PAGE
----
I would not think that that would automatically give the State the authority to suck up that bit of power. I find the court's argument weak.

The Constitution very plainly says that members of congress shall be selected by methods created by the legislatures of the individual states. Doesn't say a damned word about judges, courts, governors, or secretaries of state.
"I wish it need not have happened in my time," said Frodo.

"So do I," said Gandalf, "and so do all who live to see such times. But that is not for them to decide. All we have to decide is what to do with the time that is given us."
- J. R. R. Tolkien

Offline Smokin Joe

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Re: Pennsylvania: Legal Updates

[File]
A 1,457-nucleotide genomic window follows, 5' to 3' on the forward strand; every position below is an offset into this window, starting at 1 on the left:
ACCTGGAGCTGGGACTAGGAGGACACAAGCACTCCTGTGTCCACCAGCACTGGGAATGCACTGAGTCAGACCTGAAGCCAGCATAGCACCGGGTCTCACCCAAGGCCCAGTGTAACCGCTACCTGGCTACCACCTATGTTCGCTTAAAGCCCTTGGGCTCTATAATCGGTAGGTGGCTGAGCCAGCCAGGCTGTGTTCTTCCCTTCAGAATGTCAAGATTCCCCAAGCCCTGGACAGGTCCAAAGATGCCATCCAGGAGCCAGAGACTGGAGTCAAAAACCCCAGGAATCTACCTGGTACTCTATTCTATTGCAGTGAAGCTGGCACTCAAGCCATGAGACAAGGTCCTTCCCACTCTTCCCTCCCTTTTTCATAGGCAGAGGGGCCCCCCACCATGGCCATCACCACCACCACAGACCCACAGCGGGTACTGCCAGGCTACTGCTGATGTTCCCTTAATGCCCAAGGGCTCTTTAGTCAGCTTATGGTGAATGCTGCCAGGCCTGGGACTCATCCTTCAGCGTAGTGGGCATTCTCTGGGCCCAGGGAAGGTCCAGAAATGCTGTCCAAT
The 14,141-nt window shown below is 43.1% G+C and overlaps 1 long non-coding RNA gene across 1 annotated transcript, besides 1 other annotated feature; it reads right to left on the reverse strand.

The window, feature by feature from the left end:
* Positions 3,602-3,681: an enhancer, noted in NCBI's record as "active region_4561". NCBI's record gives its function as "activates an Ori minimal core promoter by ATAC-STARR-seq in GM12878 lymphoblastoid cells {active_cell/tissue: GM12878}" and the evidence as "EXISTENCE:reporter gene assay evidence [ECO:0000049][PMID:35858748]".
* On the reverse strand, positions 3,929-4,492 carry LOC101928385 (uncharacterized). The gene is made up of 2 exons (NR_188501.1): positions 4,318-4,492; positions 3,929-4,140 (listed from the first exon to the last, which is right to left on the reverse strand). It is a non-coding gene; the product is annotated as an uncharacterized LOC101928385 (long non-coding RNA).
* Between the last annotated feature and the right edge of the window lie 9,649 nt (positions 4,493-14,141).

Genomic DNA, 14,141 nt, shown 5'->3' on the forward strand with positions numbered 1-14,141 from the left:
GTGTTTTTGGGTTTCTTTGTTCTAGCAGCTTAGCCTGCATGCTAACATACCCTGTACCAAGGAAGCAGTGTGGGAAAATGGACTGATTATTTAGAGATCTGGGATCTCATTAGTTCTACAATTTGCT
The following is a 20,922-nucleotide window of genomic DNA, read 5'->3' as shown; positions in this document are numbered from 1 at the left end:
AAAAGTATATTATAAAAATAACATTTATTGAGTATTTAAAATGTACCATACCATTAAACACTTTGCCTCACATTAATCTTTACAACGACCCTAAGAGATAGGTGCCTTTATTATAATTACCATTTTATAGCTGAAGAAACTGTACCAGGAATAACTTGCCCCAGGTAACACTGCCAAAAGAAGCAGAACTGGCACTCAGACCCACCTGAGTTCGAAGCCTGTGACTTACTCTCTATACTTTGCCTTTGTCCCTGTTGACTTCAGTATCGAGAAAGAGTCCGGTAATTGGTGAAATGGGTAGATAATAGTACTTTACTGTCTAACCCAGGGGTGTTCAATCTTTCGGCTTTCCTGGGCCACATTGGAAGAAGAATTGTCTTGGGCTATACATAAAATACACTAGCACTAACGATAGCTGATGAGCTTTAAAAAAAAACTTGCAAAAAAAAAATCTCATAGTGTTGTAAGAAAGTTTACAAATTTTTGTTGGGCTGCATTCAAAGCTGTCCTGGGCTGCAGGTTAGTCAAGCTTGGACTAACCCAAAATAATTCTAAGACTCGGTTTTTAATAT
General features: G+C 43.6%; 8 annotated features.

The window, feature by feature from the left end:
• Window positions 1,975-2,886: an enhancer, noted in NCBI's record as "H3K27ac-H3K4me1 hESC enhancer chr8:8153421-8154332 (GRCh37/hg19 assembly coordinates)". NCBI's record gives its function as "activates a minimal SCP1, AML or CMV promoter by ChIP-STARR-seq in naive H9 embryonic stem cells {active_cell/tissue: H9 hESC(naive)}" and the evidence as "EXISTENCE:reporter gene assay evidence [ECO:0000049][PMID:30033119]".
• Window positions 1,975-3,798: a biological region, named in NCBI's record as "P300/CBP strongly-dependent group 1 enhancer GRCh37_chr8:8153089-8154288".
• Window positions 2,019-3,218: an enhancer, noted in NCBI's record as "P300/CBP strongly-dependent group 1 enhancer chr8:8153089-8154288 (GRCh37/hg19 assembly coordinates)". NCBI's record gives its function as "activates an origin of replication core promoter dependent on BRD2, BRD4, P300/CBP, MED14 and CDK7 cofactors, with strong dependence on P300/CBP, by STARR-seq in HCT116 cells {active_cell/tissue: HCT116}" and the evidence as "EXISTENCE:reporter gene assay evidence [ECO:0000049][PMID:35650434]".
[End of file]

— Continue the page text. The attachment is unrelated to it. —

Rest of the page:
« Reply #282 on: August 03, 2022, 01:40:54 am »
The Constitution very plainly says that members of congress shall be selected by methods created by the legislatures of the individual states. Doesn't say a damned word about judges, courts, governors, or secretaries of state.
Precisely. Anything else is Unconstitutional and should be void--or avoided.
How God must weep at humans' folly! Stand fast! God knows what he is doing!
Seventeen Techniques for Truth Suppression

Of all tyrannies, a tyranny sincerely exercised for the good of its victims may be the most oppressive. It would be better to live under robber barons than under omnipotent moral busybodies. The robber baron's cruelty may sometimes sleep, his cupidity may at some point be satiated; but those who torment us for our own good will torment us without end for they do so with the approval of their own conscience.

C S Lewis